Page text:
Pennsylvania Car Insurance – The state of Pennsylvania requires vehicle owners to purchase two types of car insurance in order to legally driver their vehicle on a public road. These two types of insurance are liability insurance, which is required by almost every state, and medical benefits coverage, also known as personal injury protection or first party coverage. Liability coverage and medical benefits coverage may function in much the same way and cover the same type of cost but they differ in who they provide financial relief to. Liability coverage protects a policy holder from claims made against them and will typically pay up to a certain amount for injuries or property damage suffered by drivers other than the policy holder. By its very definition liability coverage requires that the fault or an accident be placed on one driver or another. All drivers involved in an accident may have liability coverage but it is only the insurance company of the driver that is at fault that will have to pay for injuries and damages. If a Pennsylvania resident were to only carry liability coverage, a common situation in many states, if they were involved in an accident that was considered to be their fault their policy would cover the injuries and damages to others but not the injuries or property damage incurred by them or the passengers in the insured vehicle. In order to ensure that each resident is able to financially afford medical attention should they need it after a car accident the state of Pennsylvania requires residents to purchase medical benefits coverage with each auto insurance policy. Unlike liability coverage, medical benefits coverage will pay out to the policy holder and any passengers in the insured vehicle regardless of which driver was at fault in an accident.
In the state of Pennsylvania just carrying liability and medical benefits coverage isn’t enough to satisfy state car insurance requirements; each type of coverage must also be carried in a certain amount. The minimum amount of medical benefits required by Pennsylvania auto insurance law for example is $5,000 and in most cases a car insurance company in Pennsylvania will not add medical benefits coverage to a car insurance policy in any amount under $5,000. Liability coverage on the other hand is a bit more complex since it is broke down into three different types of coverage, each of which functions differently. The first type is bodily injury liability coverage for a single person, the minimum required amount of which is $15,000. Bodily injury coverage for a single person is the maximum amount that the insurance company will pay for injuries sustained by a second party in an accident caused by the policy holder. The next is bodily injury coverage per accident, with minimum limits set at $30,000 per insured vehicle. This is the total amount that the insurance company will pay for all accident related injuries sustained by secondary parties. The third type of liability coverage required by the state of Pennsylvania is property damage coverage, $5,000 of which is required in order for a policy to meet state standards. Pennsylvania drivers almost always have the option to purchase more coverage than the state requires so that they can reduce the chance that they will have to cover any costs of an accident not covered by their insurance company.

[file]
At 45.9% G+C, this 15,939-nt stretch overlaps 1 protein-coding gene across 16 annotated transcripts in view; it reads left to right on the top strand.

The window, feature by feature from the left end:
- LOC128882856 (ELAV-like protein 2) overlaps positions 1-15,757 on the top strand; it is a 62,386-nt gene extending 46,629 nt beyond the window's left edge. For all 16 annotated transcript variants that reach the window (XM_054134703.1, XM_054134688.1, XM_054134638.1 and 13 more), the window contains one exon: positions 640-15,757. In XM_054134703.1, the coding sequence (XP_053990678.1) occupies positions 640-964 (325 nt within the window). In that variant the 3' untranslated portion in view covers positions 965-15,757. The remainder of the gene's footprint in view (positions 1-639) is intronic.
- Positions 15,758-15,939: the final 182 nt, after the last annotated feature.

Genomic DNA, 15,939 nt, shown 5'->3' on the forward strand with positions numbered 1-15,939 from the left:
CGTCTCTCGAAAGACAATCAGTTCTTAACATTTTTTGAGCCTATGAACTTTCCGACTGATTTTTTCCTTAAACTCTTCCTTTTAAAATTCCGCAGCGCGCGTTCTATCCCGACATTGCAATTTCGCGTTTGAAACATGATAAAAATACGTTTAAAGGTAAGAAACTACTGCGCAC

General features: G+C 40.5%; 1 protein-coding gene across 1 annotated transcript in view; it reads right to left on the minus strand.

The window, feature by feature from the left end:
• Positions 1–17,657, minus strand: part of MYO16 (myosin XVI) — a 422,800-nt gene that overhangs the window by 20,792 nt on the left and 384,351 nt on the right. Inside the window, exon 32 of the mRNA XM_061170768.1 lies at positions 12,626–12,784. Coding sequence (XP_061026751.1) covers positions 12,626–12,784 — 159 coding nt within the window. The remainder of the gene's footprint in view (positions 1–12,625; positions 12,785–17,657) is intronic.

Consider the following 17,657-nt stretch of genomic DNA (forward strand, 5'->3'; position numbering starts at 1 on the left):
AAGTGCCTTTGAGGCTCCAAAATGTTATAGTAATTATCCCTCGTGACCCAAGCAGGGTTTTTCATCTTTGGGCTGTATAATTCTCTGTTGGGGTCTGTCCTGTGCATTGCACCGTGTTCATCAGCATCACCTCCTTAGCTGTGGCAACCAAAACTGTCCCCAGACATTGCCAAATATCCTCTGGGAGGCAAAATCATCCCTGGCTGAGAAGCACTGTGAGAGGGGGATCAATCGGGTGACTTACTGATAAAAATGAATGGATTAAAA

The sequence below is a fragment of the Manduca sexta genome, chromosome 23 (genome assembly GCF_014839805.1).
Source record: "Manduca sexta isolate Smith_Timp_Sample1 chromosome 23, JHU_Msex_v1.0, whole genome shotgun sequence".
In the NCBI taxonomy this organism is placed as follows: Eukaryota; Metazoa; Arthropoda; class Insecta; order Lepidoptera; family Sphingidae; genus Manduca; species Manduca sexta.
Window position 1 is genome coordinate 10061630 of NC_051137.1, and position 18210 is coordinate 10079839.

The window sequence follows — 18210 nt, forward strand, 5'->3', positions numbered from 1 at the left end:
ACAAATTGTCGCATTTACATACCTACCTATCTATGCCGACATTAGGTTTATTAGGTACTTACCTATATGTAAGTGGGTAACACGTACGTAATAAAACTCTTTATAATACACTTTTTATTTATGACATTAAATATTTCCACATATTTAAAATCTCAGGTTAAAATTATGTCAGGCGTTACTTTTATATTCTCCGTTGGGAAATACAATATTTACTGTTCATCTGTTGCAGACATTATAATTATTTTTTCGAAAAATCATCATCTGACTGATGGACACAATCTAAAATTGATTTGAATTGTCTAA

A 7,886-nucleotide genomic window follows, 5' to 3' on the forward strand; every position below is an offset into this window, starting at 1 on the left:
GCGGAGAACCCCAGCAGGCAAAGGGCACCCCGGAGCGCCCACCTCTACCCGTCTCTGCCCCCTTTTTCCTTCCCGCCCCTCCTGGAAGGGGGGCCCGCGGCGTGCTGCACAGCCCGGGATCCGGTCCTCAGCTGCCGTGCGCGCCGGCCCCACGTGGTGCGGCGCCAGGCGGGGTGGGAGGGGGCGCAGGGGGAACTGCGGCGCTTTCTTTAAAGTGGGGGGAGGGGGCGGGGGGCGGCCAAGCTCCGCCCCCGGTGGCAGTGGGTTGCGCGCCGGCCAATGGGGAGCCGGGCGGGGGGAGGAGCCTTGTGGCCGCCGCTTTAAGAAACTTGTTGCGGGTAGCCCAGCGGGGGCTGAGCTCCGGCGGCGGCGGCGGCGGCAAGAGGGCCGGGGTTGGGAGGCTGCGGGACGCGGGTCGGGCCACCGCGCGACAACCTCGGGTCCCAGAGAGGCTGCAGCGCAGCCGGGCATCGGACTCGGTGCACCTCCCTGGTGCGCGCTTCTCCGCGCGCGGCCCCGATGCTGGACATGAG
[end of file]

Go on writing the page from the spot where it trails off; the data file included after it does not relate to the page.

In an effort to reduce the amount of lawsuits stemming from car accidents in the state of Pennsylvania, as well an attempt to reduce car insurance premiums, Pennsylvania allows residents to choose whether or not they want full tort coverage. Resident that choose full tort coverage will any anywhere from 10%-20% more in insurance premiums every year but they also completely preserve their legal rights if they are involved in an accident. Residents that choose limited tort coverage will receive a significant discount in car insurance premiums but will also forfeit many of their rights, such as the right to file a law suit, if they are involved in an accident.
Unlike some states, which have systems that allow for direct communication between the DMV and insurance companies, Pennsylvania still requires driver to provide proof of insurance the old fashioned way with an insurance ID card. If a Pennsylvania resident is pulled over involved in an accident the law requires them to provide proof of insurance to the officer on the scene; failure to do so can result in a wide range of penalties. For first offenders the penalty for driving without insurance typically consists of a $300 fine and the suspension of the driver’s license and vehicle registration for up to three months. For a driver to have the suspensions lifted after the term is up an additional $100 in fines or reinstatement fees will have to be paid to the Pennsylvania Department of Motor Vehicles.